Narasimah – the true father of India’s nuclear plan
By Iftikhar Gilani
NEW DELHI: India, it has been revealed, began developing its nuclear capability between 1991 and 1996 under the watchful eye of late prime minister PV Narasimha Rao, who initiated the cutting of the country’s defence budget to give priority to its “nuclear deterrent”.
This hitherto unknown fact rests in the unpublished portion of the Kargil Committee Report and has been disclosed by its chairman and former national security advisor K Subrahmanyam.
The report also details former prime minister Atal Behari Vajpayee giving posthumous credit to Rao for securing India’s nuclear status, describing him as the “true father of the country’s nuclear programme”.
Writing in the Chandigarh-based newspaper The Tribune, Subrahmanyam reveals the secret account of Rao’s role in making operational the country’s first nuclear weapon during his administration, a fact he himself disclosed to the committee. Subrahmanyam says that this claim has been “supported by the account of VP Singh (former PM) in the Kargil Report”.
As Subrahmanyam explains, the Kargil Committee had urged the government to release the entire report, including all annexures, since these “had already been screened by the committee to ensure that no material that would hurt the country’s interests had been included”.
However, the annexures recording Rao’s role in evolving India’s nuclear policy had not been released by the government.
Subrahmanyam says that it is not surprising that Vajpayee’s National Democratic Alliance (NDA) government did not support the publishing of the Kargil Report’s annexures “since the Rao account would have appropriated most of the credit for nuclear weapon development to the Congress”.
He adds that any belated publication at this stage would play into the hands of the United Progressive Alliance (UPA).
Subrahmanyam reveals that when the Kargil Committee wrote to Rao requesting a meeting, the late prime minister agreed only to a private meeting. When he asked about the nature of the talks, Subrahmanyam replied that Kashmir and the nuclear issue would be on the agenda.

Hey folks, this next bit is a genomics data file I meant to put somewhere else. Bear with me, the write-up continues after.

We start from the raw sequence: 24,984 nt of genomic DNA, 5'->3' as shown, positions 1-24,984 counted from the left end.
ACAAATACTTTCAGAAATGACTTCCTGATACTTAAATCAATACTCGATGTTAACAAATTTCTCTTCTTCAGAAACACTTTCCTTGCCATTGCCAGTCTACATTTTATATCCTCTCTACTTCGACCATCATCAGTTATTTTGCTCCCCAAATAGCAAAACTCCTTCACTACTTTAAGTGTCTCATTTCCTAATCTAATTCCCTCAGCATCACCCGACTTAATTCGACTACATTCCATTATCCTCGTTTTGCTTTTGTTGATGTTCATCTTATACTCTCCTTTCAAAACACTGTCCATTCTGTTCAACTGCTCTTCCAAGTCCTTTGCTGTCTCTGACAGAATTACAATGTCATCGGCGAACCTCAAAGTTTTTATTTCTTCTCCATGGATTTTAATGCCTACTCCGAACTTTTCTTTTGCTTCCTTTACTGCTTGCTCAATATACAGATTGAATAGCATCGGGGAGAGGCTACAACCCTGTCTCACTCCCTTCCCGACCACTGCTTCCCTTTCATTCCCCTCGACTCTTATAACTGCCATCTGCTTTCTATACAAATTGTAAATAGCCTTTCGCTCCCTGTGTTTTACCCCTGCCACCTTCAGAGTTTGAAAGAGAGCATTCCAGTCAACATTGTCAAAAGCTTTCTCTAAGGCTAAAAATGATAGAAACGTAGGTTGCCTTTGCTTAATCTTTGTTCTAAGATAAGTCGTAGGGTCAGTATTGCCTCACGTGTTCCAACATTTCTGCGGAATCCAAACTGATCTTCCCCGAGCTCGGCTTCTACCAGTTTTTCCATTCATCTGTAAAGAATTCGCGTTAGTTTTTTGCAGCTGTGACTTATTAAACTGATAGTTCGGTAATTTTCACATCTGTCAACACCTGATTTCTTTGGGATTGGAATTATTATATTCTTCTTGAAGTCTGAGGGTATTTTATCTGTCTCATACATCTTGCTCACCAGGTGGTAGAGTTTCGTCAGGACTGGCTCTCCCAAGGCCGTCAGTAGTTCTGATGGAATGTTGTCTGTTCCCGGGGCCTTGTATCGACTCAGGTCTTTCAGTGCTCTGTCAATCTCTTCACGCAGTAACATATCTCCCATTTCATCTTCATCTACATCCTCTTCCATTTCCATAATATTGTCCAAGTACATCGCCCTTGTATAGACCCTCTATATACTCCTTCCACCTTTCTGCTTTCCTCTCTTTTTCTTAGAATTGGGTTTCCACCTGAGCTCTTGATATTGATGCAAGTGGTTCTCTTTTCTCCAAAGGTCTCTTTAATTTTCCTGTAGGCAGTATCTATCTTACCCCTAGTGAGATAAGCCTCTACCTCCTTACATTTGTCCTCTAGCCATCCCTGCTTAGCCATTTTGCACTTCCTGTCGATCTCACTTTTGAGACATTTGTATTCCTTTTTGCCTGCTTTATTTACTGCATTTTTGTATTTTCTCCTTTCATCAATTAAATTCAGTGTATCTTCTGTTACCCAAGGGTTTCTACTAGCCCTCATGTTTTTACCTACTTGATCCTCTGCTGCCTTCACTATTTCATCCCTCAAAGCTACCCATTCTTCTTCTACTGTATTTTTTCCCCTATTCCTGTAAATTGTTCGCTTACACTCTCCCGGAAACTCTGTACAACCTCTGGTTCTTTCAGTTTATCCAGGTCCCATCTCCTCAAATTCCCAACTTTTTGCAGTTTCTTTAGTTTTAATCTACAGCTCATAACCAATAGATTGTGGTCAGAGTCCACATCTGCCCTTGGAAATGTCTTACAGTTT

Rao was not ready to discuss the nuclear policy issue but agreed, nevertheless, to talk to Subrahmanyam in his individual capacity. When Subrahmanyam pressed Rao on his obligation to future generations to disclose his account of the country’s nuclear policy evolution during his prime ministership, Rao replied that he had an obligation to one person only, and that he had fulfilled the task.
That person was Vajpayee, who, as his successor, Rao had felt duty-bound to debrief. The Kargil Committee secured a meeting with Rao after Subrahmanyam had indicated to his three colleagues - George Verghese, General Hazari and Satish Chandra - that they should not raise the nuclear question but remain focused on Kashmir.
“At the end of the discussion George Verghese asked him why in view of the Kashmir situation he had outlined, was the defence budget cut during his time. Rao replied that was because the nuclear deterrent was under development and that had priority. Then he proceeded to tell us on his own, how the nuclear arsenal was operationalised only during his premiership,” writes Subrahmanyam.
Following the meeting, a transcript of the talks, including Rao’s disclosures on the status of the nuclear programme under his tenure, was duly sent to him. Subrahmanyam admits that he wondered whether Rao would cut out these portions, but confirms that he simply signed the document and returned it intact.
Subrahmanyam goes on to say that during the period of Indira and Rajiv Gandhi, the two senior leaders of the Congress who were in on the nuclear picture were R Venkataraman (who later became president) and Rao himself.
He says that the credit for issuing orders to assemble the nuclear bomb goes to Rajiv, adding that it was Indira Gndhi who restarted the weapon development programme after Morarji Desai halted it. Yet, he concluded, it was Rao who rendered it operational.
Subrahmanyam points out that while Rao was updating Vajpayee on the progress of the country’s nuclear programme, he was under tremendous pressure from the United States to roll it back.
“The evidence of this is that there was no, repeat no pressure from the BJP in parliament on the nuclear issue, though there was a widespread impression in the country that the programme had been slowed down under US pressure,” says the Kargil Committee chief.